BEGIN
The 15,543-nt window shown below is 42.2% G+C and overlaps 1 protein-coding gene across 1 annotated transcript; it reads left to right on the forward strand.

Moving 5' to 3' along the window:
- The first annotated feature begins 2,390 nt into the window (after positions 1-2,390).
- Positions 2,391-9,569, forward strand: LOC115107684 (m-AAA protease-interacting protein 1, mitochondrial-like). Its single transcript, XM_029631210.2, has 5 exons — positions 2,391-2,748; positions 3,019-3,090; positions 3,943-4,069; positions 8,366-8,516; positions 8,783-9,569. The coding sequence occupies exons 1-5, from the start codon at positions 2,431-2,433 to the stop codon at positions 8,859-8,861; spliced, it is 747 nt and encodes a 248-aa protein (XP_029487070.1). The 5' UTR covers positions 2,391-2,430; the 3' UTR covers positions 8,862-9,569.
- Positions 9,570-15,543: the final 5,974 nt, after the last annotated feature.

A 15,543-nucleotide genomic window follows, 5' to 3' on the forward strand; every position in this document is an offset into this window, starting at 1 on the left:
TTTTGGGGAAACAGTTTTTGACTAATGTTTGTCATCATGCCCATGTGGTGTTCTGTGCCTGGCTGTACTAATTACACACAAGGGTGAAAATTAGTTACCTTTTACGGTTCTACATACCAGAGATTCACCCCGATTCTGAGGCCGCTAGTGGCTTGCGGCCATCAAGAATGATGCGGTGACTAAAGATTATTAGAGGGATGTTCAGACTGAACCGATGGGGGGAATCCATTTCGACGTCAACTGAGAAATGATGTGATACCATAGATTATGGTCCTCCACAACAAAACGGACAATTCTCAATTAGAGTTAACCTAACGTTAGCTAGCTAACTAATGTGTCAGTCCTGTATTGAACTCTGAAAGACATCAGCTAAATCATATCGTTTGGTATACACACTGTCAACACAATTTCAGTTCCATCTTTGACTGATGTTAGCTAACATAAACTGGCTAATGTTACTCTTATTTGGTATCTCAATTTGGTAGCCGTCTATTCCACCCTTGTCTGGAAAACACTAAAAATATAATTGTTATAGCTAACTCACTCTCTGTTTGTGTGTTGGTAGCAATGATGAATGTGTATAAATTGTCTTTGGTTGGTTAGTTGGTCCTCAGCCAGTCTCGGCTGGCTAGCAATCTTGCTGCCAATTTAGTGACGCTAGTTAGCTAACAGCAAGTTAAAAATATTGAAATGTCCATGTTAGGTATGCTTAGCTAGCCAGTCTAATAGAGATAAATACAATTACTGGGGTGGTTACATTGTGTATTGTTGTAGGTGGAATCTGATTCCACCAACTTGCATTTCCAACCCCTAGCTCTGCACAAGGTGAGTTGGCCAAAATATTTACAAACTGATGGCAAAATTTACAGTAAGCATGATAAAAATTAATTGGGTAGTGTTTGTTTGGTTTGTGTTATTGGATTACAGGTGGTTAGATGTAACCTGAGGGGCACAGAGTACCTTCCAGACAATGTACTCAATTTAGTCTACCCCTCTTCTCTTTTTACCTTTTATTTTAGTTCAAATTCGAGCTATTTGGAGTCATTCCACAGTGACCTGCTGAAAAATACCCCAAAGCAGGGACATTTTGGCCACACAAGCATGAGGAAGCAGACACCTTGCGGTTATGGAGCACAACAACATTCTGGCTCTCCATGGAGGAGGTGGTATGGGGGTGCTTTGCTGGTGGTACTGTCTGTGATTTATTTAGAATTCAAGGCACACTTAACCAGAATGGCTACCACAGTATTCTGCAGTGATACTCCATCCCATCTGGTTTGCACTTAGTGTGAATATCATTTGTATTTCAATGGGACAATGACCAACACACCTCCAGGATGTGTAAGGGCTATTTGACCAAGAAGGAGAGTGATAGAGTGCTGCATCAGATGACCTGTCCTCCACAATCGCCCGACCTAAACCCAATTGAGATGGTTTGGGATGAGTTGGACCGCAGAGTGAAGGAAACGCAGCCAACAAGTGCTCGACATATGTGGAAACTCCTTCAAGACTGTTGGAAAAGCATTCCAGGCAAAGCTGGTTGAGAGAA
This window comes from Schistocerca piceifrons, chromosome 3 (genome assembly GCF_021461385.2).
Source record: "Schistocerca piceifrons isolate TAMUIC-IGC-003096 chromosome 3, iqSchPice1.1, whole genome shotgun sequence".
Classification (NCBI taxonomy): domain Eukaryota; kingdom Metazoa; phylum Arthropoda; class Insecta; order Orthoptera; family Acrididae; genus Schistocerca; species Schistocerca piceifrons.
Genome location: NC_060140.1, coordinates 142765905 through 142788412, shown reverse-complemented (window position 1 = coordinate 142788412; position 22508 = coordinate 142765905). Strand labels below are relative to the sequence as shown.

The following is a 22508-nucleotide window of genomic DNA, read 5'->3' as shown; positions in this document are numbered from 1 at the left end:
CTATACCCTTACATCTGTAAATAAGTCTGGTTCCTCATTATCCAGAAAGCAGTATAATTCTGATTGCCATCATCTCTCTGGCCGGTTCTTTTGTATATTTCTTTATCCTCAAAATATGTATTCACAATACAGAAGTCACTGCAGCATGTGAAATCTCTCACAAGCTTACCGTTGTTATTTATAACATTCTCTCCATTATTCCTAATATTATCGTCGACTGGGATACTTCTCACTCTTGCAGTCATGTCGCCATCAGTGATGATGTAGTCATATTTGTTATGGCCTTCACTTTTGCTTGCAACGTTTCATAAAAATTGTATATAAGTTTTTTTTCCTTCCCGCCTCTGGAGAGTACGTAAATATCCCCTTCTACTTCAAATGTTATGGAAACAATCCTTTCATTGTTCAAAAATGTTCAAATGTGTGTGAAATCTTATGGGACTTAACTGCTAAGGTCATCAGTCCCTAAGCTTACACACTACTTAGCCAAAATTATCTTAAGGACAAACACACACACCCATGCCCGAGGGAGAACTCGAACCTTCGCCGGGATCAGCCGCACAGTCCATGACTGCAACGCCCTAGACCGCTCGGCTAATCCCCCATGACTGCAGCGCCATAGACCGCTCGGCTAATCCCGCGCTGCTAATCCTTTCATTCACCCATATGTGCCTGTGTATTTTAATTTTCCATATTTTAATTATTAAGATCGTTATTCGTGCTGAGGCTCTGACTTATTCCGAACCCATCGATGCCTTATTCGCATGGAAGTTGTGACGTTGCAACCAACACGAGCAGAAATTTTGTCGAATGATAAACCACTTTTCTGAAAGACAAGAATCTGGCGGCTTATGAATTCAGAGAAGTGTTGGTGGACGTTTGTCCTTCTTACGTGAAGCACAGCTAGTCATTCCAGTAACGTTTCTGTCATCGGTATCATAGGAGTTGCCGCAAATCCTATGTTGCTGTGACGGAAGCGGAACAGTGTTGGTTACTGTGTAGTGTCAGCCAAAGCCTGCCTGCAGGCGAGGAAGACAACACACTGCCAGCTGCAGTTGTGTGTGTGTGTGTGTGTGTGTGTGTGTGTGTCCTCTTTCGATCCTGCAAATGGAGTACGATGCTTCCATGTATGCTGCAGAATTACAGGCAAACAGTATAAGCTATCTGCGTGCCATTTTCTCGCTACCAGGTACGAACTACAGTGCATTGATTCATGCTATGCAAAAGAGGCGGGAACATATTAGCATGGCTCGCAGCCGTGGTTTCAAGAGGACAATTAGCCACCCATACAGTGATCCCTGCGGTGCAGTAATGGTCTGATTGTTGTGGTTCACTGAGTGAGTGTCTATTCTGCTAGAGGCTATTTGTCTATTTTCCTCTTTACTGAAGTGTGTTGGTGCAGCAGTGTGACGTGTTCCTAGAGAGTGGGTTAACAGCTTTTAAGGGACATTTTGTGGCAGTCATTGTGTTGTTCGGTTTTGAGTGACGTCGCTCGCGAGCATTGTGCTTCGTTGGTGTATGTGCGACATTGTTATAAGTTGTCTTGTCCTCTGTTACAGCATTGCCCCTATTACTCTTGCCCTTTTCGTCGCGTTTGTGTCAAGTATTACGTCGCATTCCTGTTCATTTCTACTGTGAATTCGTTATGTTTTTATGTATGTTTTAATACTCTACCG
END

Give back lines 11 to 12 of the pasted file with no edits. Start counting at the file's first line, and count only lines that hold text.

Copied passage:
Genome location: NC_060140.1, coordinates 142765905 through 142788412, shown reverse-complemented (window position 1 = coordinate 142788412; position 22508 = coordinate 142765905). Strand labels below are relative to the sequence as shown.

The following is a 22508-nucleotide window of genomic DNA, read 5'->3' as shown; positions in this document are numbered from 1 at the left end: